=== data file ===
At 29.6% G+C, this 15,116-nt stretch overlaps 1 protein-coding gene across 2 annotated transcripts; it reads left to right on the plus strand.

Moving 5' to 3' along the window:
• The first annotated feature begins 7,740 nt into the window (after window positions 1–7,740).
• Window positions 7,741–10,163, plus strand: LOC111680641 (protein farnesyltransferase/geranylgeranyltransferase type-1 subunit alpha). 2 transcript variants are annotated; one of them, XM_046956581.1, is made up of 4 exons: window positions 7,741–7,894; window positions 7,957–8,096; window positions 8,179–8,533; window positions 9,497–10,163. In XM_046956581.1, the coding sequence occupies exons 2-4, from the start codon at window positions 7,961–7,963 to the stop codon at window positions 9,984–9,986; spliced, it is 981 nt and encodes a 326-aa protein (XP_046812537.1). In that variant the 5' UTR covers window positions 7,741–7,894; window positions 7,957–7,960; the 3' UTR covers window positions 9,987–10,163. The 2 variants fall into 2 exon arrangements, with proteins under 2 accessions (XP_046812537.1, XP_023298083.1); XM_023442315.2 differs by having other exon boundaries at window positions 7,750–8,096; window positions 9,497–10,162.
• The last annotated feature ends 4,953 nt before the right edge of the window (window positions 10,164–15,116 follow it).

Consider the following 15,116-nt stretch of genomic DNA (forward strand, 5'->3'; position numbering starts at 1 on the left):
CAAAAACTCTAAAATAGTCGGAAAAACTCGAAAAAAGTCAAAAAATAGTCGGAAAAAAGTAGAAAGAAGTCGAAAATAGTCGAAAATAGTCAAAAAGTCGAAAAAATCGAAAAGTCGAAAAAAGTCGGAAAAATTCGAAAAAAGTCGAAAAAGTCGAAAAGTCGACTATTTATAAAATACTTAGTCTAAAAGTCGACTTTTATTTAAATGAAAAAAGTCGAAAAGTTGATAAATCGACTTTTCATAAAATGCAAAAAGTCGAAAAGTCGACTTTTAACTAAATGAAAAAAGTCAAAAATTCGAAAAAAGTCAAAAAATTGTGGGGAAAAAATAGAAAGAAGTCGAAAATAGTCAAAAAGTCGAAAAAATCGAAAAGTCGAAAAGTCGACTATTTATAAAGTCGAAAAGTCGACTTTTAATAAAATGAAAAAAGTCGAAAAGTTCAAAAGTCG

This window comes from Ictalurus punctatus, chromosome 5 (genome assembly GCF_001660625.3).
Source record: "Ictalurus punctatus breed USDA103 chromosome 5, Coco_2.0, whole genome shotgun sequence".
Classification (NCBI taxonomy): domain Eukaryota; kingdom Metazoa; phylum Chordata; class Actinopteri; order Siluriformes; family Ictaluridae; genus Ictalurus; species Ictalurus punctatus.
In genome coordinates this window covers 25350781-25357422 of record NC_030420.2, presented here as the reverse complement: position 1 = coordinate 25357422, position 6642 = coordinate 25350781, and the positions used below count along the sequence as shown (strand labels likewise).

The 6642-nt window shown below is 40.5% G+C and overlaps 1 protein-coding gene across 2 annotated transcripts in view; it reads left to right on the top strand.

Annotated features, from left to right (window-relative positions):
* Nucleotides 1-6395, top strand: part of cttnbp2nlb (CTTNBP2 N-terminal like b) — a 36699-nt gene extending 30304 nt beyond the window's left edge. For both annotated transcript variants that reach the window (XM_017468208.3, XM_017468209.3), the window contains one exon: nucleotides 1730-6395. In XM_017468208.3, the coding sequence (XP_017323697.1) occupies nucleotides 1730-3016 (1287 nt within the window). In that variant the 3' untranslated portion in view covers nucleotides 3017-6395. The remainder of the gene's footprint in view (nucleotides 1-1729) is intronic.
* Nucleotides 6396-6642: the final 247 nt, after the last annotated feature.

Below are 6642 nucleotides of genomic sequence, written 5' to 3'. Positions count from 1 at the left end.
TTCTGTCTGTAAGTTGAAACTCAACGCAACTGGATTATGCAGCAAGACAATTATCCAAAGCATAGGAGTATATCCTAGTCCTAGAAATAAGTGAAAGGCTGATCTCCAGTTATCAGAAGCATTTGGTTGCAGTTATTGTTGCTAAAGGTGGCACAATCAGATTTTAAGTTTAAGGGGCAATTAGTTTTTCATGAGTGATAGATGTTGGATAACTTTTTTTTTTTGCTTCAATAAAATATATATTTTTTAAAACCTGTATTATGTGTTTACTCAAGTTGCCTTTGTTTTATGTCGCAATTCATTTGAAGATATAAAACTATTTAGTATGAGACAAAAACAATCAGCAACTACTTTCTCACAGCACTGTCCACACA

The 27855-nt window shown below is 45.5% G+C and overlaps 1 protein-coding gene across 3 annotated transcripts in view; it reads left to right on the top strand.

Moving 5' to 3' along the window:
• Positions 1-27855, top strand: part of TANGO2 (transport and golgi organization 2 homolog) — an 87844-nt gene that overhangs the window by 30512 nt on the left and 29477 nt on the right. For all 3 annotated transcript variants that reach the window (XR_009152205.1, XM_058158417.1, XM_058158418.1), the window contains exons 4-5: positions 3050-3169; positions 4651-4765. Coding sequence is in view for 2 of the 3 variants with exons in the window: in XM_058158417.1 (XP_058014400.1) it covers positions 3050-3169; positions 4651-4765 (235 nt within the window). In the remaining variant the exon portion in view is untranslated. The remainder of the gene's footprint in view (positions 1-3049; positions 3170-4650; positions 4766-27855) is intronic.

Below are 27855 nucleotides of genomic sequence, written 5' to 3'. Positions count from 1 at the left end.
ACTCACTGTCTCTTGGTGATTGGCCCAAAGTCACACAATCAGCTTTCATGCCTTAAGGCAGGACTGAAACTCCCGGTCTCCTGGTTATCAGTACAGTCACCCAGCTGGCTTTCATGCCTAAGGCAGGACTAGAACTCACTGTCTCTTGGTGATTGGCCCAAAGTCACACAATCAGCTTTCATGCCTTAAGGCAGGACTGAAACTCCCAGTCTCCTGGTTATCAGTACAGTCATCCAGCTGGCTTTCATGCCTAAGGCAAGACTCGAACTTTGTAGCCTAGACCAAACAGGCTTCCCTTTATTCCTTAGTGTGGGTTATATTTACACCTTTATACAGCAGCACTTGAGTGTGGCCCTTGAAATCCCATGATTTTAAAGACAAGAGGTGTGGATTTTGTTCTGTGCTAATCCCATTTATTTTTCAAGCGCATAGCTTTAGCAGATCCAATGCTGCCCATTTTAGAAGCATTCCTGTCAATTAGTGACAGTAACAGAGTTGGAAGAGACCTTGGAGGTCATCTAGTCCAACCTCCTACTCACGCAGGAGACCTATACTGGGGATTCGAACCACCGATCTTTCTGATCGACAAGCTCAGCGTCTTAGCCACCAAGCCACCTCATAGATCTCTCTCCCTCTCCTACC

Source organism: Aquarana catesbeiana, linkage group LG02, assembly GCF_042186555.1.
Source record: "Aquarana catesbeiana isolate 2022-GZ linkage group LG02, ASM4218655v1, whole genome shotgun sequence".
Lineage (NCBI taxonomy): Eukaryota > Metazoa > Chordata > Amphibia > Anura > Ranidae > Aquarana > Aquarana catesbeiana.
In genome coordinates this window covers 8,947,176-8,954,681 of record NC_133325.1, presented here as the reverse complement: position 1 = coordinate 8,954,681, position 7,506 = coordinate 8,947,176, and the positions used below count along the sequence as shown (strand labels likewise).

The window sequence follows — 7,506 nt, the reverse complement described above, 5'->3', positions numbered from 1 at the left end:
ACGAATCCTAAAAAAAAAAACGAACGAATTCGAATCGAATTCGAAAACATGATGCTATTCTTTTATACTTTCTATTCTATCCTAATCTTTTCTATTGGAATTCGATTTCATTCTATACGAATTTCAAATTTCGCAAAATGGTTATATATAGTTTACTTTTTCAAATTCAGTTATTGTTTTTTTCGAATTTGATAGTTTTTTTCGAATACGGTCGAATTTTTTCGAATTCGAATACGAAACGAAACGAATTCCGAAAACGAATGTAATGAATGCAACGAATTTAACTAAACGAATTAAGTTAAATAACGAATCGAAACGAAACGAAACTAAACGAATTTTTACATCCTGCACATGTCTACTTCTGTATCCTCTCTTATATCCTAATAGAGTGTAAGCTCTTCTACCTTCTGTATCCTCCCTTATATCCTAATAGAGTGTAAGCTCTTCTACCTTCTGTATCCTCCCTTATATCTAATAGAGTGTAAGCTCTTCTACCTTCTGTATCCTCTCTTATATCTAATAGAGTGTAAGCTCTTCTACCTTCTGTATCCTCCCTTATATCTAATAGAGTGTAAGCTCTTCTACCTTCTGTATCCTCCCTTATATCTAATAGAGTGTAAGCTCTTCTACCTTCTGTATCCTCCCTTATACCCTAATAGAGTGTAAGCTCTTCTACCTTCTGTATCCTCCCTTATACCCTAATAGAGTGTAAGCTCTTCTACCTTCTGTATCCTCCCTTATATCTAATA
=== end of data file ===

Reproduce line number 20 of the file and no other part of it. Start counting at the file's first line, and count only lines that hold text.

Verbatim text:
• Positions 1-27855, top strand: part of TANGO2 (transport and golgi organization 2 homolog) — an 87844-nt gene that overhangs the window by 30512 nt on the left and 29477 nt on the right. For all 3 annotated transcript variants that reach the window (XR_009152205.1, XM_058158417.1, XM_058158418.1), the window contains exons 4-5: positions 3050-3169; positions 4651-4765. Coding sequence is in view for 2 of the 3 variants with exons in the window: in XM_058158417.1 (XP_058014400.1) it covers positions 3050-3169; positions 4651-4765 (235 nt within the window). In the remaining variant the exon portion in view is untranslated. The remainder of the gene's footprint in view (positions 1-3049; positions 3170-4650; positions 4766-27855) is intronic.